Once upon a time operating systems were owned and managed by single companies.
IBM ran its System 370 mainframes on on MVS, VSE, or TPF. That in the 1960s and 70s. Things have moved on apace since, not least with IBM.
In the ICL (International Computers Limited, now part of Fujitsu) developed VME (Virtual Machine Environment) its mainframe operating system to drive ICL’s then new 2900 Series mainframes, the operating system is now known as OpenVME and has Unix elements.
So the story of open source operating systems can be traced to the mainframe era.
Also in the intervening decades the advent of the mini computer saw firms such as HP, Digital Equipment Company, Sun Microsystems all develop proprietary hardware platforms based on their own chip architectures and monolithic operating systems.
Digital Equipment Company (DEC) had VMS, Sun had Solaris and HP had HP-UX. Not to be outdone IBM introduced the AS/400 which ran on the OS/400 operating system.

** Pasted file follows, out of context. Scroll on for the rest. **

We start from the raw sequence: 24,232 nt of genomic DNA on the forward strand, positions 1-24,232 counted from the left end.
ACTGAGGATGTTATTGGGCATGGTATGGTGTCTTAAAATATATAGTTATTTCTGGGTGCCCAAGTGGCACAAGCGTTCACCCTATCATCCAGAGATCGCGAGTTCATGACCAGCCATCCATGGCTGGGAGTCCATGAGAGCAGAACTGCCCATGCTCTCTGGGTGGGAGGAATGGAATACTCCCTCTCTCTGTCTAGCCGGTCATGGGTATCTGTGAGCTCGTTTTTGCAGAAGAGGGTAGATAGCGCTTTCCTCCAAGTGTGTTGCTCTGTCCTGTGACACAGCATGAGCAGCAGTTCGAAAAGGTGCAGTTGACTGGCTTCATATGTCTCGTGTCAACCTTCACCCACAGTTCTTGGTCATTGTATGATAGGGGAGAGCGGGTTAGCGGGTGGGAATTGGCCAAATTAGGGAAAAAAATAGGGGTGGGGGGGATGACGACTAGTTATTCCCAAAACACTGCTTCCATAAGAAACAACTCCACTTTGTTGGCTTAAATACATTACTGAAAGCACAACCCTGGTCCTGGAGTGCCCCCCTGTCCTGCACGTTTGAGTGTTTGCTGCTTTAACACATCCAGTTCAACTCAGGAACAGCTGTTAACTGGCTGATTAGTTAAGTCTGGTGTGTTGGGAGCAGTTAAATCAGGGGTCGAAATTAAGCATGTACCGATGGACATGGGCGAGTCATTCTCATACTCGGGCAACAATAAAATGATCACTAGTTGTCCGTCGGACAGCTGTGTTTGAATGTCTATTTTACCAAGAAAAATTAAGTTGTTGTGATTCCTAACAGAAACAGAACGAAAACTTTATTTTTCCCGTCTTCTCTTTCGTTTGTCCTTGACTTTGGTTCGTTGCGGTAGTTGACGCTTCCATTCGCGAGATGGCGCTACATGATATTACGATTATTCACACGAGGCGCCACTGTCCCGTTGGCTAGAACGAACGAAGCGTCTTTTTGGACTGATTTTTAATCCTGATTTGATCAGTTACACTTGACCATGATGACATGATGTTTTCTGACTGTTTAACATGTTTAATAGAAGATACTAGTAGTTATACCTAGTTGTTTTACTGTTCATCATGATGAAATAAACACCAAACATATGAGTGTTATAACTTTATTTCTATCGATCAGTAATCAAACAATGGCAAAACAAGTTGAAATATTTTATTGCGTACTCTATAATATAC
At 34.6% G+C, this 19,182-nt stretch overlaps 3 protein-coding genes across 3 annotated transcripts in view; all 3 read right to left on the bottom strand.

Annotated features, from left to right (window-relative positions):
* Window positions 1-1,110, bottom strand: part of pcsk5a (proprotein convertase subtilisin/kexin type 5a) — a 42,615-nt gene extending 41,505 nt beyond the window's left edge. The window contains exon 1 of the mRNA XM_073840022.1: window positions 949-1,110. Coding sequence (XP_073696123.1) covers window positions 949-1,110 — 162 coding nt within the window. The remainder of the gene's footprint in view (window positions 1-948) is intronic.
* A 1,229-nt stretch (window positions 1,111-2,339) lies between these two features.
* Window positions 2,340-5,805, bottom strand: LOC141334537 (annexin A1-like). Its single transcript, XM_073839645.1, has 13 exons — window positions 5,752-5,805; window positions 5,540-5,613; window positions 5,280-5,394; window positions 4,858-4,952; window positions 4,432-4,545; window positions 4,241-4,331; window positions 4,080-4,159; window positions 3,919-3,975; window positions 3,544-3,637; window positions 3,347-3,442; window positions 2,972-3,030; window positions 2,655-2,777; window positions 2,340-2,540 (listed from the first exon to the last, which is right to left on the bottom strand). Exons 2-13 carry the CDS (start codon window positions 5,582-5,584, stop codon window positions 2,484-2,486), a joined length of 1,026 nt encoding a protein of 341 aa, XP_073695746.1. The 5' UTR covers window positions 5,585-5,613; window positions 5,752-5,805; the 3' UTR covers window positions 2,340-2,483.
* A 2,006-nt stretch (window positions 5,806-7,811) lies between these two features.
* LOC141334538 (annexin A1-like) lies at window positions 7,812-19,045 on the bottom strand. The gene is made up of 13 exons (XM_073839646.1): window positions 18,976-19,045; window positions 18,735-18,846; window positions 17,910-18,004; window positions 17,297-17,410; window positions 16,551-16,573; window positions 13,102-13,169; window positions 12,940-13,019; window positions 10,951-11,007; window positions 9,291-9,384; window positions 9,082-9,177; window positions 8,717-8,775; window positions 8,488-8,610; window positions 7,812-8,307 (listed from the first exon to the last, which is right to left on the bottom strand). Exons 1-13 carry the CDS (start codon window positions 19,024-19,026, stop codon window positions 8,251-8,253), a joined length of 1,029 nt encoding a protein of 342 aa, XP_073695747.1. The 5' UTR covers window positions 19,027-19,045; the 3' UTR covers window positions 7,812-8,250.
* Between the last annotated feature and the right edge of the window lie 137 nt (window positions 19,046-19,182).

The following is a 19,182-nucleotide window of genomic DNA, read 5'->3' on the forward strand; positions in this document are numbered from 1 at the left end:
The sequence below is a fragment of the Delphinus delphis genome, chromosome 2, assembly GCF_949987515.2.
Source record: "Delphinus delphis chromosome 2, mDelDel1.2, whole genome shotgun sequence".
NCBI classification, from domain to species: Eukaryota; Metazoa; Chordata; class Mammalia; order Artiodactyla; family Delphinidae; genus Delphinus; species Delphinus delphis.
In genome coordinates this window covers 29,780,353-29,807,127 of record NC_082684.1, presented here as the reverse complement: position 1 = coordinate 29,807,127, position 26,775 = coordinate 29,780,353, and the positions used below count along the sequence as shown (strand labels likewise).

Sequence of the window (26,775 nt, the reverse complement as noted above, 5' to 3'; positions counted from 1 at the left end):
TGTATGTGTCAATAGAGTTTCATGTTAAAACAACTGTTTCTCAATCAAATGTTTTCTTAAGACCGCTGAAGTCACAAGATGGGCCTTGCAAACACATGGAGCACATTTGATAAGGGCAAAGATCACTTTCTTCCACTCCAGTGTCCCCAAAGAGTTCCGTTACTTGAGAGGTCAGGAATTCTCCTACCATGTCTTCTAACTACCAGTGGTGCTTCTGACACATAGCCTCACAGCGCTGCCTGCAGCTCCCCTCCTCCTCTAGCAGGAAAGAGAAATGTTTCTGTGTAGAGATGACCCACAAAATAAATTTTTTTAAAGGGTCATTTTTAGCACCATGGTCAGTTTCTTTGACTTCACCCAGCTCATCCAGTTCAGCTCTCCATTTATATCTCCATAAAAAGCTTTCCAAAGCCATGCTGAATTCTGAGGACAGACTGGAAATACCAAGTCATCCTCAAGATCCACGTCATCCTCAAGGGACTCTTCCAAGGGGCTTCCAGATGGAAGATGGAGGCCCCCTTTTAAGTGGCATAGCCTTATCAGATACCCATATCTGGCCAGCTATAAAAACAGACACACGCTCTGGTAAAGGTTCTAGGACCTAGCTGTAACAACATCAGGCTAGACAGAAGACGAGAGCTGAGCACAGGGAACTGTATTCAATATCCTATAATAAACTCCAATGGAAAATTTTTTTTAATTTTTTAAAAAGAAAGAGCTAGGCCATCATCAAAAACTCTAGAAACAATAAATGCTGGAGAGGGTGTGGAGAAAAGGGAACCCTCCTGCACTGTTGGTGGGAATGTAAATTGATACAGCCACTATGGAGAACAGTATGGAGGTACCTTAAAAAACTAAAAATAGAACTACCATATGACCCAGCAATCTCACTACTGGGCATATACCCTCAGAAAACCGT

The 1980s also saw the emergence in popularity of Unix, an operating system invted in 1969 by AT&T’s Bell Labs. IBM launched IBM AIX. Others launched ‘open’ versions of their operating systems, Open Solaris, Open VMS, but this did not stem the tide.
Suddenly everyone had a version of Unix.
Into the 1990s and along came Linux. Linux promised flat homogenous computing for enterprise applications. Of course it split into different ‘distributions.’ Red Hat being the most successful. It was IBM which made Linux main stream by announcing its endorsement of the operating system. IBM launched a Linux only mainframe in 2015.
Open source operating systems continue today at the client and device level. Android is the best known while Ubuntu is spreading from PCs to servers to smartphones.
Open source operating systems were once called a door to which no-one had the key, but they are more popular than ever.